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Indiana Doctor Dies From COVID-19 Complications Weeks After Voicing Medical Mistreatment In A Series


An Indiana doctor passed away on Sunday, weeks after exposing racist treatment at an Indiana hospital.


Dr. Susan Moore of Indianapolis shared several videos to social media, voicing her frustration over racist medical care while she was in the hospital battling COVID-19. She explained that a White doctor was dismissing her pain and concerns about her treatment .She was treated so poorly that she requested to be transferred from IU Health North Hospital in Carmel, Indiana.


"I put forth and I maintain if I was White, I wouldn't have to go through that," Moore said while seemingly fighting back tears. Moore continued, “This is how Black people get killed, when you send them home, and they don’t know how to fight for themselves."


Moore tested positive for COVID-19 late last month and was admitted to IU Health North Hospital in Carmel, Indiana, according to a Facebook post.


When she was released from this hospital, she was hospitalized yet again when her temperature spiked and her blood pressure dropped. She was transferred to another hospital in the same area of Indiana, Ascension St. Vincent, where she says she received better treatment.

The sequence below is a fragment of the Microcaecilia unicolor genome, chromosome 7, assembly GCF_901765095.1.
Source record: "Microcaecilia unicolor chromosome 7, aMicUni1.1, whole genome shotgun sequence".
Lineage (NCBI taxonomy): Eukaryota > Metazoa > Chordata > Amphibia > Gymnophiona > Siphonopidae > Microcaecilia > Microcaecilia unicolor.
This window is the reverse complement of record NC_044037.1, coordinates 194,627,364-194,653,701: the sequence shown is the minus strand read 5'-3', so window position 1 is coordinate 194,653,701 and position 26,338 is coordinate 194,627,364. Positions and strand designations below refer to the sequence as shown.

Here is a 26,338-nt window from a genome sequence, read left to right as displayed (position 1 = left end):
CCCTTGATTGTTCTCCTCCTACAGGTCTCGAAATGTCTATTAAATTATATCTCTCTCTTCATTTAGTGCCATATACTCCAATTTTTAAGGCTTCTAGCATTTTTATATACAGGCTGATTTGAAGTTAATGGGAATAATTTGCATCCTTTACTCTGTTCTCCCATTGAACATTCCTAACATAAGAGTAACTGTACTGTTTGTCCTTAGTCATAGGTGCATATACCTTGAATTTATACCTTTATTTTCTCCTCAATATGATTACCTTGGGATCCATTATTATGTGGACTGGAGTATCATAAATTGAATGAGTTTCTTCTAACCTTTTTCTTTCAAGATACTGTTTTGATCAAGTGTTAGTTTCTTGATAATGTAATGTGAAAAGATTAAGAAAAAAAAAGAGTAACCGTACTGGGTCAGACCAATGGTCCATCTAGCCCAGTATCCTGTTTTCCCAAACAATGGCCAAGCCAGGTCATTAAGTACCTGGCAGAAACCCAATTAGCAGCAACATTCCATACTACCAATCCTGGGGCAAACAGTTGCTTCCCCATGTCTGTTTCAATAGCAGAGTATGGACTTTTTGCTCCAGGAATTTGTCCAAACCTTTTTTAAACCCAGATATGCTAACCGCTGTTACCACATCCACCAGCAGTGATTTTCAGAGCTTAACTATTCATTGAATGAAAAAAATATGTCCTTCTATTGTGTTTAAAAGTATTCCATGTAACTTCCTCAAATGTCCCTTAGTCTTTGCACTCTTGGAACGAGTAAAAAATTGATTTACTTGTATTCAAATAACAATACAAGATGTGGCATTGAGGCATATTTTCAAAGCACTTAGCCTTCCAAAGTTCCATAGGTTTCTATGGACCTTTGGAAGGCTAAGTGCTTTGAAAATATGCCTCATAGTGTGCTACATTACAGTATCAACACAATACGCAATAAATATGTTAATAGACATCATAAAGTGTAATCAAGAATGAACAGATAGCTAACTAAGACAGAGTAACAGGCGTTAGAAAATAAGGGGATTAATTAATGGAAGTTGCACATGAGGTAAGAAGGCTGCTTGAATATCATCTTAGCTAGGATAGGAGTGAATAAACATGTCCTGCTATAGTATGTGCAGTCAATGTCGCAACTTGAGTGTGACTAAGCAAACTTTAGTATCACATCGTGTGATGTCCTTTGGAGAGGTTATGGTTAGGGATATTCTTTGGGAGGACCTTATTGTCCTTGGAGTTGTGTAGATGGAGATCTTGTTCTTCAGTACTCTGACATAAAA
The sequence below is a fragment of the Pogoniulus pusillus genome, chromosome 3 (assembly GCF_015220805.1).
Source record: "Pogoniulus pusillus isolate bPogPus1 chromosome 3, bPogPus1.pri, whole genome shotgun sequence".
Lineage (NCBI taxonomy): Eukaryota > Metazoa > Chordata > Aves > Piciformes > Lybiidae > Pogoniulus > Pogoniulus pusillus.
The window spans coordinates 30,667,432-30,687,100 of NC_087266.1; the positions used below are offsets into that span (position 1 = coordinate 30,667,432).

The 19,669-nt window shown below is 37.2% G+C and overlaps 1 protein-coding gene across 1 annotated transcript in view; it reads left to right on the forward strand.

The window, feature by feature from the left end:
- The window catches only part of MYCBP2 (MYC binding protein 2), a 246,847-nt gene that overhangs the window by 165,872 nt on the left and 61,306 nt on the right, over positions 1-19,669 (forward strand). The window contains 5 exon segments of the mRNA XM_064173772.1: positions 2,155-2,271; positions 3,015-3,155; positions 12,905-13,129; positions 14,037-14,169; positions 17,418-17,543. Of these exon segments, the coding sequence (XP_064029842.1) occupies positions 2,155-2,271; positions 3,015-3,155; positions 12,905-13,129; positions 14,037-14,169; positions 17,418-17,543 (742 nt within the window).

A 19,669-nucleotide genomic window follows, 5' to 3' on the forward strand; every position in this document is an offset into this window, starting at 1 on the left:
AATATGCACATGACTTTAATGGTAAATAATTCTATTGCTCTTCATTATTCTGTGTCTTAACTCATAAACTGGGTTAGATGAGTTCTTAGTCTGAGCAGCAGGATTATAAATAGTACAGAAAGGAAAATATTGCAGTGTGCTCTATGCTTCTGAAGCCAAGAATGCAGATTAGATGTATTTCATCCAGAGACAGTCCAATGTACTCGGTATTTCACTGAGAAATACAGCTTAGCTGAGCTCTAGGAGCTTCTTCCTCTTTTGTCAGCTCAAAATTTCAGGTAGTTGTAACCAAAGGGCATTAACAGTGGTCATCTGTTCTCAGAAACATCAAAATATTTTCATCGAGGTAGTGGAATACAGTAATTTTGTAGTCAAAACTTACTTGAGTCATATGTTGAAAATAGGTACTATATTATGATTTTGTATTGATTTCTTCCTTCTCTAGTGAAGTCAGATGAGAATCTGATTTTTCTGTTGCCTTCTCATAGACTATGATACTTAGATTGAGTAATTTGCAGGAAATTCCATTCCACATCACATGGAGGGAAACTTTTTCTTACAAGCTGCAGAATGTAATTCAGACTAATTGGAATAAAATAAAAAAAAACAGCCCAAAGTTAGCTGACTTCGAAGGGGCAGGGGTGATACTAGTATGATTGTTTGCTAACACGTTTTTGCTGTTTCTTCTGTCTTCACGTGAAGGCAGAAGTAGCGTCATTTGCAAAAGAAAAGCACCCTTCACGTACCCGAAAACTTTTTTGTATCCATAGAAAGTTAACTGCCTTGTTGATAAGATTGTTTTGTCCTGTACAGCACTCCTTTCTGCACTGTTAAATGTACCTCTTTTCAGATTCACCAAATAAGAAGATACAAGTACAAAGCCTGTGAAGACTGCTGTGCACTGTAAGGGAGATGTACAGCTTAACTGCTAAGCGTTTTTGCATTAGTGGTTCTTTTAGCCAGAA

Though Moore received better treatment, her condition worsened and she was put on a ventilator. She died on Sunday, and many people want answers.


“I am asking for an external review of this case. We will have a diverse panel of healthcare and diversity experts conduct a thorough medical review of Dr. Moore’s concerns to address any potential treatment bias,” said Dennis Murphy, the president and CEO of Indiana University Health.


Black Americans have long expressed the medical mistreatment they face in this country, due to lack of compassion and understanding from medical professionals, which is becoming increasingly evident in the age of COVID-19, a virus that is disproportionately impacting Black people. It is why Black women lead the country in deaths during childbirth, and so many other fatal causes. Dr. Moore could still be living, had the doctors at IU Health North Hospital listened to her cries for help.


Dr. Moore is survived by her 19-year old son Muhammed.


Muhammed told the New York Times that his mother had an inflammatory disease called Sarcoidosis, which attacks the lungs. He spoke about the battle Moore faced to receive adequate treatment over the years. “Nearly every time she went to the hospital she had to advocate for herself, fight for something in some way, shape or form, just to get baseline, proper care,” he told the newspaper.


Moore graduated from the University of Michigan in 2002, She had an active medical license in Indiana at the time of her death.


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